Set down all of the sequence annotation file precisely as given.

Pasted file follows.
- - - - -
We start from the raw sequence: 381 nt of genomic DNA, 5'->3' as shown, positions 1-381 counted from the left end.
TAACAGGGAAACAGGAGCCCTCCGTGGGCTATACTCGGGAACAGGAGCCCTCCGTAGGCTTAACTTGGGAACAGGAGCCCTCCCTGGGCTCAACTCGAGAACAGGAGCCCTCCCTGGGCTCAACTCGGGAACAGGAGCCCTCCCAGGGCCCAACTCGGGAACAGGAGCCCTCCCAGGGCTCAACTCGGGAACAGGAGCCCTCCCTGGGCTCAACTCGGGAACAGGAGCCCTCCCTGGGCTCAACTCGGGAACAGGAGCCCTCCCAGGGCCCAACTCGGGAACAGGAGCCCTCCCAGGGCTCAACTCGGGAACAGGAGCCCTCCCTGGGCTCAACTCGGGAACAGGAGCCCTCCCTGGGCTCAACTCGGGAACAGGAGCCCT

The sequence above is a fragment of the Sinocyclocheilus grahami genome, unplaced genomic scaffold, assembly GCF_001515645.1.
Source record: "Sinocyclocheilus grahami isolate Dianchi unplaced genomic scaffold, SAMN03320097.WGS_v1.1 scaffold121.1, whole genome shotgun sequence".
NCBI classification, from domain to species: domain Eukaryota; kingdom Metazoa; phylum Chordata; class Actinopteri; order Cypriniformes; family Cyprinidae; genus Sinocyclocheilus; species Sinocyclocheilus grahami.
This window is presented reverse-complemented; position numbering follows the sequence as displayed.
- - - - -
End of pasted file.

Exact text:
We start from the raw sequence: 381 nt of genomic DNA, 5'->3' as shown, positions 1-381 counted from the left end.
TAACAGGGAAACAGGAGCCCTCCGTGGGCTATACTCGGGAACAGGAGCCCTCCGTAGGCTTAACTTGGGAACAGGAGCCCTCCCTGGGCTCAACTCGAGAACAGGAGCCCTCCCTGGGCTCAACTCGGGAACAGGAGCCCTCCCAGGGCCCAACTCGGGAACAGGAGCCCTCCCAGGGCTCAACTCGGGAACAGGAGCCCTCCCTGGGCTCAACTCGGGAACAGGAGCCCTCCCTGGGCTCAACTCGGGAACAGGAGCCCTCCCAGGGCCCAACTCGGGAACAGGAGCCCTCCCAGGGCTCAACTCGGGAACAGGAGCCCTCCCTGGGCTCAACTCGGGAACAGGAGCCCTCCCTGGGCTCAACTCGGGAACAGGAGCCCT

The sequence above is a fragment of the Sinocyclocheilus grahami genome, unplaced genomic scaffold, assembly GCF_001515645.1.
Source record: "Sinocyclocheilus grahami isolate Dianchi unplaced genomic scaffold, SAMN03320097.WGS_v1.1 scaffold121.1, whole genome shotgun sequence".
NCBI classification, from domain to species: domain Eukaryota; kingdom Metazoa; phylum Chordata; class Actinopteri; order Cypriniformes; family Cyprinidae; genus Sinocyclocheilus; species Sinocyclocheilus grahami.
This window is presented reverse-complemented; position numbering follows the sequence as displayed.